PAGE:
New Books and ARCs, 5/5/17

For your Cinco de Mayo delectation, this lovely stack of new books and ARCs! What seems especially tasty today? Let us know in the comments.

20 Comments on “New Books and ARCs, 5/5/17”

  1. As tempting as all the new titles seem, the next few months, most of my reading is going to the Hugo Finalists that I didn’t find during the year. Up now, Le Guin’s “Words are my Matter”.

  2. H’h. First time I’ve ever seen that — you’ve got a different galley of The Rise and Fall of D.O.D.O. From the one I’ve had here for a awhile which stacks their names instead of putting them on one line. Also mine has a red and black type on a yellow background instead of the more striking black background that yours has. Interesting.

  3. Hmm… Stephenson co-authoring? Haven’t seen him do that since Cobweb (or was it Interface). In both those cases, they were tighter-plotted books than most of his solo work. I’m hoping a co-author stands next to him with a rolled up newspaper and goes, “No, Neal. Plot. Character.”

  4. Galland also worked with Stephenson on Mongoliad (along with a slew of other authors). I only read the first book, which was a bit uneven, but I chalked that up to the more extreme experimentation they were doing with collaboration. I agree this looks interesting though…

  5. Joel Finkle: it’s got both a plot and likeable characters. Been a long time since I’ve said that about a novel by him. It is still a Stephenson novel in that it’s nearly seven hundred pages long!

  6. You’d think Rachel Dunne (or her publishers) could come up with an alternative title, seeing that Michael Swanwick’s Bones of the Earth is still in print. Yes, I know you can’t copyright a title, but still… .

  7. A number of author’s there I haven’t run across before, so I shall try them all. Do you actually read all these books, John, or just sample them and read the ones that engage you?

  8. Must read The Rise and Fall of DODO, especially since I actually know Nicole Galland and should read the rest of her books too. (Joelfinkle, I doubt she had to thwack her co-author to get things done…)

  9. Stephenson is the only author I recognise in this stack. The one book I’ve read of his put me off – as Cat Eldridge says: – seven hundred pages!
    With so many unheard of authors in these ARC stacks I wonder how many have got / developing the Brain Eater?

  10. Headspace is an indie Roleplaying Game using the Apocalypse World Engine to do cyberpunk, in a world where people can link minds together to share skills. Interesting premise, I have a copy in my TBR stack.

  11. Hmmm, there’s ‘Dark Sky’ and ‘From Darkest Skies’. And it’s cloudy outside. Ominous…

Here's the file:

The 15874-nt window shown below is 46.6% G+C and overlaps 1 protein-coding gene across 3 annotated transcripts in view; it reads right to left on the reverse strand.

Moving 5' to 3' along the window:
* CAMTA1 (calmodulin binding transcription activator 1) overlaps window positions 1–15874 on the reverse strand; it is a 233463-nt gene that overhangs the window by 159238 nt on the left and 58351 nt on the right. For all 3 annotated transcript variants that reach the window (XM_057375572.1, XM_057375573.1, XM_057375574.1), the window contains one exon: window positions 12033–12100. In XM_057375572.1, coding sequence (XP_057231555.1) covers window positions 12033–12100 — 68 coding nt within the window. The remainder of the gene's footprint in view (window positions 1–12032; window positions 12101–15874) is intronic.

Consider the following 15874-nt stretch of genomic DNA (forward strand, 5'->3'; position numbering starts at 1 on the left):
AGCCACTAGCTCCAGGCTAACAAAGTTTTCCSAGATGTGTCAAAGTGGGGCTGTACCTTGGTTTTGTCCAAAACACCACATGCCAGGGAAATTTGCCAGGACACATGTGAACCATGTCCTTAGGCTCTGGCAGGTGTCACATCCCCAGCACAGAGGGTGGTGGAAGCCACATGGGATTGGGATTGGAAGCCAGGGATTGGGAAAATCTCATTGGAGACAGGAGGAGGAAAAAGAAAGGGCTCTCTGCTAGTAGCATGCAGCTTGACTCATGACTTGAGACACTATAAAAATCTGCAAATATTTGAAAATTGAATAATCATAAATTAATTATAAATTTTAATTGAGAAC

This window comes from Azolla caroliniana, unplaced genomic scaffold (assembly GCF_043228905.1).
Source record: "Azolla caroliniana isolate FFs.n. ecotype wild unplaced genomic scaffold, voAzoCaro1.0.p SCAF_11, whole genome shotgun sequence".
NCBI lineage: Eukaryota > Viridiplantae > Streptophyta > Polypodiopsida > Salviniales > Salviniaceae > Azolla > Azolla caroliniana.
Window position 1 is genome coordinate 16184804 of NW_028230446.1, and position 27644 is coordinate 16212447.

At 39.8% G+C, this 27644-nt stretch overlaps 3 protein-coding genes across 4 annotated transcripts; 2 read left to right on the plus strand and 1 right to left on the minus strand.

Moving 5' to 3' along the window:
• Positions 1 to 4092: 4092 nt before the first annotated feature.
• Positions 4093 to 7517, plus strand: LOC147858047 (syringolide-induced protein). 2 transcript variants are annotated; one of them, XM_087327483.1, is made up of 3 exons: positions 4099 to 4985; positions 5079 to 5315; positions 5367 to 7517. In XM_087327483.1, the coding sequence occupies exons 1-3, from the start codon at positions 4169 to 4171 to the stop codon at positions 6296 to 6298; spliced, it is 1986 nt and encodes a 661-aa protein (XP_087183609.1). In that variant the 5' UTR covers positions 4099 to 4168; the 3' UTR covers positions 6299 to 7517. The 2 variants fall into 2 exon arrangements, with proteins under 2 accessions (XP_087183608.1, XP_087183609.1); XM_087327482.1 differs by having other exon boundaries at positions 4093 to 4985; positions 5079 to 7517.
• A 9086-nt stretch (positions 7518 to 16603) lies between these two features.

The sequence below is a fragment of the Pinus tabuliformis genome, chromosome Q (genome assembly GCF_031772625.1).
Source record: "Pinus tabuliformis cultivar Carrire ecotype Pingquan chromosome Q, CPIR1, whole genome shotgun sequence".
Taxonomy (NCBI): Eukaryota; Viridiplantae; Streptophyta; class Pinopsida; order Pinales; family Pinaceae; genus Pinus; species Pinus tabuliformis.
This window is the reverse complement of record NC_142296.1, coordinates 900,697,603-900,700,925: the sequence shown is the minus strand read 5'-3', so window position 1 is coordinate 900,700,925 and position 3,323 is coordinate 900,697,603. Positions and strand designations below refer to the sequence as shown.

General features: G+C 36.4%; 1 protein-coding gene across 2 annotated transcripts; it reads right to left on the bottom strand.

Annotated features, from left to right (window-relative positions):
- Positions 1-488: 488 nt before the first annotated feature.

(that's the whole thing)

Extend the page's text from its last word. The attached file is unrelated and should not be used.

12. Stephenson definitely. I happen to like megabooks. Can anyone put a first name to the author of the Arcadia Project, because if that name is Kage I’m definitely in.

  13. My hard copy of the Dispatcher just arrived from Subterranean. Not interested in your pile of ARCs!

  14. Can’t say I’ve read any of these.
    Is “Liz Bourke” Melania Trump’s pseudonym ?
    That would be a biography then ?

  15. It’s Mishell Baker. Kage passed on in seven years ago. The only unfinished works she left behind were two chapbooks that her sister Kathleen finished.

  16. I finished my ARC of D.O.D.O. this morning and I really liked it. I’m a big Stephenson fan and I don’t consider all the meandering he normally does to be a negative. In this case though the plot grabbed me more than they normally do and I was reading along to see how it was going to turn out more than I usually do.

  17. I’m one of those readers who love the big fat books. Get your money’s worth, have something you can use as a weapon if needed, keep me busy for a while.

    Years ago I read an article about an expensive speed reading course, probably in Jr high. Reading lines instead of words, starting with narrow columns, like Newsweek or newspapers, then going on to wider and wider columns. I don’t read a page-wide column, but I do read chunks instead of individual words.

    I read pretty fast, which is both good and bad. The more complex the material, the slower I go, of course. So technical stuff is slower going than pulp fiction. Some authors slow me down. Neal takes a while. I’m into Cory’s new book now, third day in and loving it.

    I will confess that some of David Weber’s tomes are a little more detail than anyone needs about the story he’s telling, especially his story about the world founded by escapees from alien monsters, culturally deformed by a mad scientist dictator, implementing a religion with the Spanish Inquisition built in.

    But good reading, all of it. Looking forward to the D.O.D.O. for sure. Sleeping with Monsters is an intriguing title. If money and storage space were irrelevant, I’d just order all of them…

  18. Cat: Thank you for the info even though the news of Kage Baker’s death saddens me. Really liked her stuff.